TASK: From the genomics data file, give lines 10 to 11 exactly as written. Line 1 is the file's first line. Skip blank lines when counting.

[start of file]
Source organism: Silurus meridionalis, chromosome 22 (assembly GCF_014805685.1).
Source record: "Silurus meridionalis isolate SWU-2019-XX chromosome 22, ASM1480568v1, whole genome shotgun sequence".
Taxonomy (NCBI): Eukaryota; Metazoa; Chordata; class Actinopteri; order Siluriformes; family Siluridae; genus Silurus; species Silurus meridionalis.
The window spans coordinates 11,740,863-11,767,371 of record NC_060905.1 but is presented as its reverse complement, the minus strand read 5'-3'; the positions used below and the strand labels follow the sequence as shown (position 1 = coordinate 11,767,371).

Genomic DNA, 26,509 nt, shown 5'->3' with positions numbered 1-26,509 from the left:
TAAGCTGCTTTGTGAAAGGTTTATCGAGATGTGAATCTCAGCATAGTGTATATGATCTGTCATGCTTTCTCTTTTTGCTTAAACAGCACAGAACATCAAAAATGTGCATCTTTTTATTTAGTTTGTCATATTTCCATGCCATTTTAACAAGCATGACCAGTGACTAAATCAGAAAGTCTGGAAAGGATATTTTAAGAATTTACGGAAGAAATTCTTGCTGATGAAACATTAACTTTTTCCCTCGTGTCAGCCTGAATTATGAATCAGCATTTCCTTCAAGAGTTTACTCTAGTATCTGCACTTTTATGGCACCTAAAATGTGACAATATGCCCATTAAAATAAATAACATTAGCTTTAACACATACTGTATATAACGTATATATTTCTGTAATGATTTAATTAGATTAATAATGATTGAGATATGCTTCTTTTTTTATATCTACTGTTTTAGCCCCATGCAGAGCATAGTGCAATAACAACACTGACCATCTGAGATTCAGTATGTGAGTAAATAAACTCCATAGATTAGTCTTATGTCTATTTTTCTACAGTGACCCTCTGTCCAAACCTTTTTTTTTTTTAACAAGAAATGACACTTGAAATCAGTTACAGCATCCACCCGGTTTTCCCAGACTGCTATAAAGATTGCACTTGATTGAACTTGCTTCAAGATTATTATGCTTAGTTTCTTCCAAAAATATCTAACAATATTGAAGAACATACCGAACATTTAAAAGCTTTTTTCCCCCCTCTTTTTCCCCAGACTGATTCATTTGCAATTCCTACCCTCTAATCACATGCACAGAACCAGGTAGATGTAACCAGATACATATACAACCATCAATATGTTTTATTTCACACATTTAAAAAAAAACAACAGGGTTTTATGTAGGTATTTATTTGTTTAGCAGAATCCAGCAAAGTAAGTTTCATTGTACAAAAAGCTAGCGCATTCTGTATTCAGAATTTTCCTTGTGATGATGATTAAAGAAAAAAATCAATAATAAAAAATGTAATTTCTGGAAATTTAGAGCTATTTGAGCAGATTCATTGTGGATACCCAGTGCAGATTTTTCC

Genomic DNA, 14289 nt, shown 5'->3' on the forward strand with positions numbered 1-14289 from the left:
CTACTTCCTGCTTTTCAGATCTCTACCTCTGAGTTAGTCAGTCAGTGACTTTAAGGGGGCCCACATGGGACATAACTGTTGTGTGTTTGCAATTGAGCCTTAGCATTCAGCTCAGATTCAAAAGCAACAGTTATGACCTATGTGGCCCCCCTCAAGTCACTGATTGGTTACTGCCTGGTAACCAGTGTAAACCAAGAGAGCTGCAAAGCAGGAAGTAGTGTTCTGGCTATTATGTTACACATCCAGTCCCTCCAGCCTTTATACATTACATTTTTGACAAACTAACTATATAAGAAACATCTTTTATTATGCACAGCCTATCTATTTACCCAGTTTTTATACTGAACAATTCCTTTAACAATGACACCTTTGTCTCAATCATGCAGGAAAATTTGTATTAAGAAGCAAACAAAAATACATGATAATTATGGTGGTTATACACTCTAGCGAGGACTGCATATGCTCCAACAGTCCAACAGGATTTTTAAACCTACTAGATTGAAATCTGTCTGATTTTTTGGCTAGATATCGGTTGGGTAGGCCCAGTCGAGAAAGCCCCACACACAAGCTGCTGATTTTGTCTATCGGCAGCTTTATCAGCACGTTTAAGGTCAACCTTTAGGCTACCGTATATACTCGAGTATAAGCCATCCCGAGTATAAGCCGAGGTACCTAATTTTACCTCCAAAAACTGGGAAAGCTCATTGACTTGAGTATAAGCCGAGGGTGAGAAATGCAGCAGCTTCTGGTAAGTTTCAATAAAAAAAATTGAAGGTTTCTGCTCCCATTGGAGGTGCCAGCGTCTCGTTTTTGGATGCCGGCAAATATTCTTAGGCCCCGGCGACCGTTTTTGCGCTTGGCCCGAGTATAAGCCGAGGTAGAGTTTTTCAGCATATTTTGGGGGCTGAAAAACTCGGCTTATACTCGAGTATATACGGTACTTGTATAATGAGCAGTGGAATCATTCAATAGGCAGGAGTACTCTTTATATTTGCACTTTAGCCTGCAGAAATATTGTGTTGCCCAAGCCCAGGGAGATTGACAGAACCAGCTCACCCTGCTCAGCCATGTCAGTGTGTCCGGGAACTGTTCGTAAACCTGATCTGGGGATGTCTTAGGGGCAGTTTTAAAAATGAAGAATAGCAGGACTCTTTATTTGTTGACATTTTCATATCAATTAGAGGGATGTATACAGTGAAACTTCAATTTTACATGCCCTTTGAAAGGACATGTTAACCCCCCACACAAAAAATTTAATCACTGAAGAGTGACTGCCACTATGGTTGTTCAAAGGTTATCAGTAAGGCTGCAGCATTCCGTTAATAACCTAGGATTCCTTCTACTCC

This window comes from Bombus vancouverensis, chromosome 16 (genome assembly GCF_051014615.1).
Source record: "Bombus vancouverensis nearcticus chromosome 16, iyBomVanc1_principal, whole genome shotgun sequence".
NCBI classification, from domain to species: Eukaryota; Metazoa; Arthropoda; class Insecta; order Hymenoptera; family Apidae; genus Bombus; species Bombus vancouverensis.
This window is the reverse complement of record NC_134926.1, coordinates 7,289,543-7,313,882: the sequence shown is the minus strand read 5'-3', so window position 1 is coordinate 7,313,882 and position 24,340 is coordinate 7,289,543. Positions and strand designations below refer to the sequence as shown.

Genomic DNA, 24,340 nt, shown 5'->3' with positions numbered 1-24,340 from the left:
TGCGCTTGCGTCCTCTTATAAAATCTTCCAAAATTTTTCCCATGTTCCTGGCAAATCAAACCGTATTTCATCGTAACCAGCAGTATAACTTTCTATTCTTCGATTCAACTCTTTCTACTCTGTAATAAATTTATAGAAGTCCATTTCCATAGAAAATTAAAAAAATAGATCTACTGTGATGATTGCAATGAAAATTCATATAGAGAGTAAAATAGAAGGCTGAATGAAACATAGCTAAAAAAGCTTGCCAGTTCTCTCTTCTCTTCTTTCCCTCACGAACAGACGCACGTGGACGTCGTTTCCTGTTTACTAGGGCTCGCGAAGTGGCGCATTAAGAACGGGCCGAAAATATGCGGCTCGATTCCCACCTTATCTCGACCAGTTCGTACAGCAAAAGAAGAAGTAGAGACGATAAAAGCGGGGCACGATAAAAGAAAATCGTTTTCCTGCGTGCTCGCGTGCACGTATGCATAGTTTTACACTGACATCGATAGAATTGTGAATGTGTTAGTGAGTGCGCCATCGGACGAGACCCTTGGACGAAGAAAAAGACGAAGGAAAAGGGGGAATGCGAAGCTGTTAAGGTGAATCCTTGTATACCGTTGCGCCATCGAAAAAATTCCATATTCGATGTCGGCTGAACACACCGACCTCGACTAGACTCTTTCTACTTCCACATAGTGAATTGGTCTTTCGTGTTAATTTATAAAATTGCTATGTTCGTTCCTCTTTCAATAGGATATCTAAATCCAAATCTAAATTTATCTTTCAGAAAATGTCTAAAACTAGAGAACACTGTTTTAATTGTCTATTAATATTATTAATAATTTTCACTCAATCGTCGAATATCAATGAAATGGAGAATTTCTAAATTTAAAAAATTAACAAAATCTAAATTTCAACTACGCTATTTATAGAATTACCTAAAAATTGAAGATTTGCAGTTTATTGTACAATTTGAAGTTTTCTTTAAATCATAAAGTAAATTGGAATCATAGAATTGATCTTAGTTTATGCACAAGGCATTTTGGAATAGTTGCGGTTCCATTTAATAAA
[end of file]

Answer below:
Source record: "Bombus vancouverensis nearcticus chromosome 16, iyBomVanc1_principal, whole genome shotgun sequence".
NCBI classification, from domain to species: Eukaryota; Metazoa; Arthropoda; class Insecta; order Hymenoptera; family Apidae; genus Bombus; species Bombus vancouverensis.